Overlap Syndromes, Mixed Connective Tissue Disease, and Undifferentiated Connective Tissue Disease

Chapter 38 Overlap Syndromes, Mixed Connective Tissue Disease, and Undifferentiated Connective Tissue Disease


Classification of the rheumatic diseases continues to be challenging for a number of reasons, including the fact that clinical features of these diseases can be protean and overlapping and that despite advances in our understanding of disease pathogenesis the etiology of most autoimmune rheumatic diseases remains elusive. The presence of features of more than one well-defined connective tissue disease “overlapping” in the same patient is widely recognized to occur. Such patients are frequently identified as suffering overlap syndrome. The term overlap syndrome has been used in the literature to describe patients with features of more than one distinctive rheumatic disease, either simultaneously or sequentially. In addition, there are a number of so-called overlap syndromes that have distinctive autoantibodies associated with them. A summary of some of these overlap syndromes and autoantibodies is presented in Table 38.1.


Antibody Antigen Specificity Clinical Features
PM/Scl or PM-1 Complex nuclear antigen with multiple proteins Polymyositis-scleroderma overlap
20-110kD of unknown function
Ku 70kD/80kD peptides involved in repair of DNA double helix breaks Overlap syndrome, SLE, MCTD & scleroderma
RNA polymerase RNA polymerase I, II, III SLE & scleroderma
Heterogeneous nuclear hnRNP A2 and other species MCTD, SLE & RA ribonucleoprotein (hnRNP)
SSA/Ro Ro antigen Primary or secondary sub-acute cutaneous lupus & apparently normal individuals
U1-RNP (nRNP, RNP) U1-70kD, A & C polypeptides MCTD & less commonly scleroderma or other rheumatic disease

a. Systemic lupus erythematosus (SLE), mixed connective tissue disease (MCTD), heterogeneous nuclear ribonucleoprotein (hnRNP), rheumatoid arthritis (RA).

Mixed connective tissue disease (MCTD) is a distinctly identifiable rheumatic disease characterized clinically by the presence of overlapping features of SLE, scleroderma, and polymyositis and characterized serologically by the presence of high levels of antibodies against U1-ribonucleoprotein (U1-RNP).1 Although there is no uniformly accepted diagnostic criteria for MCTD, validated classification criteria have been published for MCTD.27 Two of the most widely recognized classification criteria for MCTD are outlined in Table 38.2.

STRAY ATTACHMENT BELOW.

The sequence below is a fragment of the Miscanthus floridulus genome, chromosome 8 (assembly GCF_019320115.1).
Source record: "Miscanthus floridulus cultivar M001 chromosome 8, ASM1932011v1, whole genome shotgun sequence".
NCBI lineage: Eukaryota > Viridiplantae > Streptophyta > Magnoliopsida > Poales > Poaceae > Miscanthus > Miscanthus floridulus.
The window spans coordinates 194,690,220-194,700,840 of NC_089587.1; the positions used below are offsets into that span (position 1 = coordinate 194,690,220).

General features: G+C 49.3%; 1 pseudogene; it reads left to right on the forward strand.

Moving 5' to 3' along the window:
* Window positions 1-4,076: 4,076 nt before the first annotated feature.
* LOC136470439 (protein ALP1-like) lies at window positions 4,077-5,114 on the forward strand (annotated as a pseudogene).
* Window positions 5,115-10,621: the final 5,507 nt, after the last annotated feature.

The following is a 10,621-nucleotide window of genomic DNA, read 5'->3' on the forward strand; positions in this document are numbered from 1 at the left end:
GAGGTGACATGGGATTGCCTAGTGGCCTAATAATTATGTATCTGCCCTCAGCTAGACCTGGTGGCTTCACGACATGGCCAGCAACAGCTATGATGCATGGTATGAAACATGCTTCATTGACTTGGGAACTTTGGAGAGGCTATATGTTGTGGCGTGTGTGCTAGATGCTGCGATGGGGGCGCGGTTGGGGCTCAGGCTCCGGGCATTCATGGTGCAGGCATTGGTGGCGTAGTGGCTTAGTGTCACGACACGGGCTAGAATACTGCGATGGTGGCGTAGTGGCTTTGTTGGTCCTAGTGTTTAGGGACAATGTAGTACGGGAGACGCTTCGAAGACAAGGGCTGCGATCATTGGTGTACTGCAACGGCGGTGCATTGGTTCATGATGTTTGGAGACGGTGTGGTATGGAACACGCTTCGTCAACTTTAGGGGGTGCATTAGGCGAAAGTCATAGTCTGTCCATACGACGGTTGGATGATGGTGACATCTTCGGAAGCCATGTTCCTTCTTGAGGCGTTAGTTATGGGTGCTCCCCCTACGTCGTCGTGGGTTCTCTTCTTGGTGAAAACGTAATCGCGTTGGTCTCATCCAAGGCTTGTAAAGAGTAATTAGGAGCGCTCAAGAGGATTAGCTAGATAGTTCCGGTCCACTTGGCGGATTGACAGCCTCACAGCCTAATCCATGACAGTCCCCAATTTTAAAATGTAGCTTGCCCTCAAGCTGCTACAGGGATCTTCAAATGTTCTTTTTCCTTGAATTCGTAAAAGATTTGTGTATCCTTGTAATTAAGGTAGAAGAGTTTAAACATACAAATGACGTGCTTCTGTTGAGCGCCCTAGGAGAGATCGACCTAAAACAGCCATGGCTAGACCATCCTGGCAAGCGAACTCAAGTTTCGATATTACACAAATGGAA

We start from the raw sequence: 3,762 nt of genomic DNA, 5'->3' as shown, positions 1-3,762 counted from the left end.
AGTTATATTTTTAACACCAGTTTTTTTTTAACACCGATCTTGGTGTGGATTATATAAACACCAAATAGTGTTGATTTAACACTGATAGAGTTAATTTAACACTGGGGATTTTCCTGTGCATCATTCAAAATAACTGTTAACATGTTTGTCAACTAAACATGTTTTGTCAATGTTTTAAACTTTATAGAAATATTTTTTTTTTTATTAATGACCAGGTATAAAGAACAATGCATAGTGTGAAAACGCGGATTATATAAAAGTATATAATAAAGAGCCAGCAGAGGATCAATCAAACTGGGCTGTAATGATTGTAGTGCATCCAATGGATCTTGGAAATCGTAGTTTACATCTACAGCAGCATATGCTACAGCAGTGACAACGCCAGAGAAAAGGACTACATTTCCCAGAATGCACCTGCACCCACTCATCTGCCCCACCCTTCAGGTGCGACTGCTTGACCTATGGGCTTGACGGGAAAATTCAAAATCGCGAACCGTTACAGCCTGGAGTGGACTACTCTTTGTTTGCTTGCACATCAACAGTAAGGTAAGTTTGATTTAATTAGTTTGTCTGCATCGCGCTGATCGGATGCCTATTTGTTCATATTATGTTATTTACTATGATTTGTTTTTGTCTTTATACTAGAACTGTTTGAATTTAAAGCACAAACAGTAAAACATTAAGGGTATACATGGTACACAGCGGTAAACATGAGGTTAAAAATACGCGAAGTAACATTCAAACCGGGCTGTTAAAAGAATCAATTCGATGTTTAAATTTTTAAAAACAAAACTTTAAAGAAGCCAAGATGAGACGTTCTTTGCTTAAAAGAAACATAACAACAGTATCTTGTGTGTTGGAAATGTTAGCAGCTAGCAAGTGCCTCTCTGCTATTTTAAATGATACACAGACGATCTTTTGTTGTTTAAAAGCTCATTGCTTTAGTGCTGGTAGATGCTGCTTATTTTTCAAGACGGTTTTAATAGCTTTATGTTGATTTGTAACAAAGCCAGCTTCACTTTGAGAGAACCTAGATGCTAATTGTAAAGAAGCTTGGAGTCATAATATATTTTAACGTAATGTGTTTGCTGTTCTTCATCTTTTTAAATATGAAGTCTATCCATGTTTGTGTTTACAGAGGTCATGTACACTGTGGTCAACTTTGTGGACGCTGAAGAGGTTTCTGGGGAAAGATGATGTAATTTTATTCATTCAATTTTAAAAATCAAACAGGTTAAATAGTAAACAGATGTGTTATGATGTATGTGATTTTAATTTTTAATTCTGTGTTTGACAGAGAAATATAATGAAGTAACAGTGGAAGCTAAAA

Criteria of Alarcon-Segovia and Villarreal
Serologic Criteria
Anti-RNPb antibody must be present at a moderate-high level in serum
Clinical Criteria
There must be at least 3 out of the 5 of the following clinical findings (and this must include either synovitis or myositis):

Criteria of Sharpc
Major Criteria

Minor Criteria

a. Alarcon-Segovia and Cardiel (6).

b. Anti-RNP was defined in this study using hemagglutination. A titer equal to or greater than 1:1,600 was required in their study to be considered “moderate or high.”

c. Requires four major criteria filled with anti-U1 RNP of at least 1:4,000 by passive hemagglutination assay for definite MCTD or three major criteria for probable or two major criteria from 1, 2, and 3 and two minor criteria with anti-U1 RNP at least 1:1,000 by passive hemagglutination assay.

The term undifferentiated connective tissue disease (UCTD), as introduced in the literature by LeRoy and colleagues, was used to describe the early phase of connective tissue disease when the features of the disease were nonspecific or “undifferentiated.”8 Currently, there is no uniformly accepted definition of the term UCTD and various investigators have applied it quite differently.819 It would, however, appear to remain a potentially useful designation for the large number of patients who initially fail to meet established classification or diagnostic criteria for another rheumatic disease. Furthermore, longitudinal epidemiologic studies have demonstrated that many patients initially classified as UCTD remain undifferentiated without progression to another currently identifiable rheumatic disease despite careful observation over time.1012 See Chapter 34.


As previously stated, the presence of features of more than one well-defined connective tissue disease (including SLE, scleroderma, polymyositis/dermatomyositis, Sjogren’s syndrome, and rheumatoid arthritis) overlapping in the same patient is widely recognized to occur and such patients have frequently been described in the literature using the term overlap syndrome.2024 An alternative approach to classification of such patients has been the identification of patients by the presence of a distinctive autoantibody.2536

It has been proposed that the combination of autoantibodies and genetics may be more precise methods of classification of patients with rheumatic disease, including those with overlapping clinical features.25 As shown in Table 38.3, a number of distinct autoantibodies have been recognized that define groups of patients that can have clinically overlapping features of more than one systemic rheumatic disease (Fig 38.1).



Antibodies against the PM/Scl (also known as PM1) antigen are found in patients that exhibit features of both polymyositis and scleroderma.29,30 These patients typically have Raynaud’s phenomenon, arthralgia, and myositis. They frequently have tendon involvement, mechanic’s hands, and skin lesions of dermatomyositis.29,30 They may have interstitial lung disease and have a risk of severe renal disease with renal crisis.29,30 Diffuse scleroderma skin involvement is uncommon in patients with this antibody reactivity, however (Fig. 38.2).